But digital records present unique challenges. The National Archives’ Hilary Parkinson speaks of the challenge of sheer logistics — the physics involved just in transferring digital content in an appropriate amount of time. She adds that the need to capture the data and preserve it forever requires archivists to work out how to ingest (or transform appropriately before ingest) a wide range of formats used by the records creators.
3. Ensuring accessibility is imperative.
What good are archives if the material they contain cannot be accessed or understood by future generations? This, too, comes with new challenges in the digital age.
“Search and accessibility challenge us as well. Traditional searches of electronic records will return a word or phrase with 100% reliability, which can be useful at times. But when you must search common words across a large body of records, say the approximately 200 million emails NARA [America's National Archives and Records Administration] received from the George W. Bush administration, finding needed documents can become daunting,” continues Parkinson.
Regulating access is also a part of the job that’s changed in the digital age. Daniel Linke, a university archivist, says, “Electronic records are so easily shared, but you want to be able to share things according to various parameters.”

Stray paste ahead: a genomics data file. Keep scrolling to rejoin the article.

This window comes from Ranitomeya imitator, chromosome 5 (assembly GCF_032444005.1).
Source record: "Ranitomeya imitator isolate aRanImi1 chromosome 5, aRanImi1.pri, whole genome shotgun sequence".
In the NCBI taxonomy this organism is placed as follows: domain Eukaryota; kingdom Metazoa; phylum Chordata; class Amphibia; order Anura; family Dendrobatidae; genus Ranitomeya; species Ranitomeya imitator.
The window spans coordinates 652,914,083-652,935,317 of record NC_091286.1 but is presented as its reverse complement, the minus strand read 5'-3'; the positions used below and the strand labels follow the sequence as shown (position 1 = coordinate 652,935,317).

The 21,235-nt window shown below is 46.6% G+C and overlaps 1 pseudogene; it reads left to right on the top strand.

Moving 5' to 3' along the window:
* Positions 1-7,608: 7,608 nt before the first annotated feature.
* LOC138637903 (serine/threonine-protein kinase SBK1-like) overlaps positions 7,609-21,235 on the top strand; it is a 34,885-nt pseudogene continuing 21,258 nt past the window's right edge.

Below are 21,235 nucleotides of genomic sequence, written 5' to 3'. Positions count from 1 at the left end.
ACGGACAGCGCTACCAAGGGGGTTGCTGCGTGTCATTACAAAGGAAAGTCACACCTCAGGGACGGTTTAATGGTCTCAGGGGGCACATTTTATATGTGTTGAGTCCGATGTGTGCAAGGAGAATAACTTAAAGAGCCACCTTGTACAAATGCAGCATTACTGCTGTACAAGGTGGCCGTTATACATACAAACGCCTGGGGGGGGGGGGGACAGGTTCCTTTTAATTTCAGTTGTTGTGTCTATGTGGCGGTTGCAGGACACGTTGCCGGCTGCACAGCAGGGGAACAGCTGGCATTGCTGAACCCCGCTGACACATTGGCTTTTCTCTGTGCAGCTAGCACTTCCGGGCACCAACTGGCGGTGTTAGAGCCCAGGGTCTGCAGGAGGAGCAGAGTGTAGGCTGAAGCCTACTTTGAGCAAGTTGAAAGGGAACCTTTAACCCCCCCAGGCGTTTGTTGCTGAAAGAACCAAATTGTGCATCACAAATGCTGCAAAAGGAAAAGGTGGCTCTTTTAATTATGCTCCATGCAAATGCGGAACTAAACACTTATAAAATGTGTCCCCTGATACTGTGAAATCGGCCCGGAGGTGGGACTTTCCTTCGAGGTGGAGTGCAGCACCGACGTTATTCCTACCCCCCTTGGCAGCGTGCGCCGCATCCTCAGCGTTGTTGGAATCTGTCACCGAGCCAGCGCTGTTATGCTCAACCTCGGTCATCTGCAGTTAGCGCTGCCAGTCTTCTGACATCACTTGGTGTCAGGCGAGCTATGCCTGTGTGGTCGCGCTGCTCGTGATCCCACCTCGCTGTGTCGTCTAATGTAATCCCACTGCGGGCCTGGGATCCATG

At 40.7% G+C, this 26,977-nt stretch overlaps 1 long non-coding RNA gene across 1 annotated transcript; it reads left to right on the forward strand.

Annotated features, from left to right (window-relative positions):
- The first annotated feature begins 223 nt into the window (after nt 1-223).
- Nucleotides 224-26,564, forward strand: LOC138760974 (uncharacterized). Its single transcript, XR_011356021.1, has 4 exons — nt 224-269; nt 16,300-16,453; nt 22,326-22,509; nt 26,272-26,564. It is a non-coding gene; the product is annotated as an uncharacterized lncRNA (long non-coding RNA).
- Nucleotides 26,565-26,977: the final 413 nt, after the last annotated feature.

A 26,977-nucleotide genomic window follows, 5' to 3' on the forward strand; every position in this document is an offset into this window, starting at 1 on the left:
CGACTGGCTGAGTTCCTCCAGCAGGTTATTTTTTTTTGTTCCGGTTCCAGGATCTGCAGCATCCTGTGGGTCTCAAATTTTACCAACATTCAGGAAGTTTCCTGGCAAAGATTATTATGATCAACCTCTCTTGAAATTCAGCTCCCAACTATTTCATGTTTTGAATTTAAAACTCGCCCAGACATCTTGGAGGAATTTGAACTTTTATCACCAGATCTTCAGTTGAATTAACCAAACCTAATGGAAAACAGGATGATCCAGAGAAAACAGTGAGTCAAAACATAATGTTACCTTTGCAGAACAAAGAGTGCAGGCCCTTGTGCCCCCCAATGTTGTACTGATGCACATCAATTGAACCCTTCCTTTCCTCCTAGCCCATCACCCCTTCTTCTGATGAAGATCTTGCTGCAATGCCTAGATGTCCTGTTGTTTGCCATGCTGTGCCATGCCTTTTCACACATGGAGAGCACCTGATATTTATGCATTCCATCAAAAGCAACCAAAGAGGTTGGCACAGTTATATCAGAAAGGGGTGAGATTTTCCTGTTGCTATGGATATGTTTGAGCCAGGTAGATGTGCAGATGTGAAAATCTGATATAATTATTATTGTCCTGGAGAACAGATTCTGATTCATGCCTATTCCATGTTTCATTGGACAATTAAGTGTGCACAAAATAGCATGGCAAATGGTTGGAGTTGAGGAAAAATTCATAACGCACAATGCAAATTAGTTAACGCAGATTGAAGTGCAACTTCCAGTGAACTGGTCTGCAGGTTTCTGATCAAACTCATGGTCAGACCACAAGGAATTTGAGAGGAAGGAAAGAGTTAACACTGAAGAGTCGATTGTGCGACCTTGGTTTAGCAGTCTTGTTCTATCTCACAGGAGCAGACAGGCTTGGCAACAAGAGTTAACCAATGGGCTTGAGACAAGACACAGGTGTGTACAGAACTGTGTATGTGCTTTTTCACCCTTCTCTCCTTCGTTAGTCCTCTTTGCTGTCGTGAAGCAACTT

4. Jobs are everywhere -- many with collaborative potential.
While archivists are also found in museums, historical societies and universities, they work in many other environments. Creative Choices, which provides support for creative careers, says, “As an archivist, you could work for almost any organization including central and local government record offices, businesses, charities and religious bodies.”
And while archivists for smaller entities may work independently, those employed by larger institutions may work as part of a team of other archivists and historians.
While the profession may often be perceived as very technical and bookish, there is a certain romance to the job, as it can help people find records detailing interesting stories and information from years gone by, often with much sentimental appeal.
“Archives can capture these lives, stories, and what people meant to others, and preserve them long after memory has faded. That is surely the most important legacy they can provide, and it is one which makes them truly priceless,” says Claire Skinner, Principal Archivist at the Wiltson & Swindon History Centre.
If you’d like to add your talents to this effort -- and if you’re willing to embrace the opportunities and obstacles that go along with archival work in the digital age -- a career as an archivist may be your future.
You can find PhD courses in archival science here.
Joanna worked in higher education administration for many years at a leading research institution before becoming a full-time freelance writer. She lives in the beautiful White Mountains region of New Hampshire with her family.